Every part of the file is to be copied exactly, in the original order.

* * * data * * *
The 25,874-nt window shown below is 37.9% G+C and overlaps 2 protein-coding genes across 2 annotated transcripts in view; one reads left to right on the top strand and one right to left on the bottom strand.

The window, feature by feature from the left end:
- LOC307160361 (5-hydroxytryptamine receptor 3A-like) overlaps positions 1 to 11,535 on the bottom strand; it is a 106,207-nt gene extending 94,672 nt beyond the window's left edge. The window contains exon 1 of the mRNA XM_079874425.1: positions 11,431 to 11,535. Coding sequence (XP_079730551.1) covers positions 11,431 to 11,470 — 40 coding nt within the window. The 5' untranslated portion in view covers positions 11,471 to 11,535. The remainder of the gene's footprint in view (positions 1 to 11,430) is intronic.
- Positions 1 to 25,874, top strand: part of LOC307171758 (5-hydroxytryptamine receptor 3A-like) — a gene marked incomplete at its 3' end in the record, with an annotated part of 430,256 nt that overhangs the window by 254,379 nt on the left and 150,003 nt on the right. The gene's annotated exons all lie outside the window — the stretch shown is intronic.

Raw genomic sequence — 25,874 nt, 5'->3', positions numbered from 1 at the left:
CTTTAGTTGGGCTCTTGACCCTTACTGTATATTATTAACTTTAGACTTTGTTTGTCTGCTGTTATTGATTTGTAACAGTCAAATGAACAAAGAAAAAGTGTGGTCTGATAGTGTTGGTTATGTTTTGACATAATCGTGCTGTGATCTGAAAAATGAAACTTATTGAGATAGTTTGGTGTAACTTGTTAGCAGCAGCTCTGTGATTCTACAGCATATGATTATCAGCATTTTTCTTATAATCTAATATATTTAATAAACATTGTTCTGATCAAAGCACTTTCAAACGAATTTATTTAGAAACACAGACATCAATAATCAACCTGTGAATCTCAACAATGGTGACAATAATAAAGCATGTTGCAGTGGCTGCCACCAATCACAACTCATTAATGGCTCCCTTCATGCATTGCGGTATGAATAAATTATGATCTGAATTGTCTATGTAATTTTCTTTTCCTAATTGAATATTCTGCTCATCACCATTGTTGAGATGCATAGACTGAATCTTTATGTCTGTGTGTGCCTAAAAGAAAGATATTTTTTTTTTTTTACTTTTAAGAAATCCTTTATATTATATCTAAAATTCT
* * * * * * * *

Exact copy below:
The 25,874-nt window shown below is 37.9% G+C and overlaps 2 protein-coding genes across 2 annotated transcripts in view; one reads left to right on the top strand and one right to left on the bottom strand.

The window, feature by feature from the left end:
- LOC307160361 (5-hydroxytryptamine receptor 3A-like) overlaps positions 1 to 11,535 on the bottom strand; it is a 106,207-nt gene extending 94,672 nt beyond the window's left edge. The window contains exon 1 of the mRNA XM_079874425.1: positions 11,431 to 11,535. Coding sequence (XP_079730551.1) covers positions 11,431 to 11,470 — 40 coding nt within the window. The 5' untranslated portion in view covers positions 11,471 to 11,535. The remainder of the gene's footprint in view (positions 1 to 11,430) is intronic.
- Positions 1 to 25,874, top strand: part of LOC307171758 (5-hydroxytryptamine receptor 3A-like) — a gene marked incomplete at its 3' end in the record, with an annotated part of 430,256 nt that overhangs the window by 254,379 nt on the left and 150,003 nt on the right. The gene's annotated exons all lie outside the window — the stretch shown is intronic.

Raw genomic sequence — 25,874 nt, 5'->3', positions numbered from 1 at the left:
CTTTAGTTGGGCTCTTGACCCTTACTGTATATTATTAACTTTAGACTTTGTTTGTCTGCTGTTATTGATTTGTAACAGTCAAATGAACAAAGAAAAAGTGTGGTCTGATAGTGTTGGTTATGTTTTGACATAATCGTGCTGTGATCTGAAAAATGAAACTTATTGAGATAGTTTGGTGTAACTTGTTAGCAGCAGCTCTGTGATTCTACAGCATATGATTATCAGCATTTTTCTTATAATCTAATATATTTAATAAACATTGTTCTGATCAAAGCACTTTCAAACGAATTTATTTAGAAACACAGACATCAATAATCAACCTGTGAATCTCAACAATGGTGACAATAATAAAGCATGTTGCAGTGGCTGCCACCAATCACAACTCATTAATGGCTCCCTTCATGCATTGCGGTATGAATAAATTATGATCTGAATTGTCTATGTAATTTTCTTTTCCTAATTGAATATTCTGCTCATCACCATTGTTGAGATGCATAGACTGAATCTTTATGTCTGTGTGTGCCTAAAAGAAAGATATTTTTTTTTTTTTACTTTTAAGAAATCCTTTATATTATATCTAAAATTCT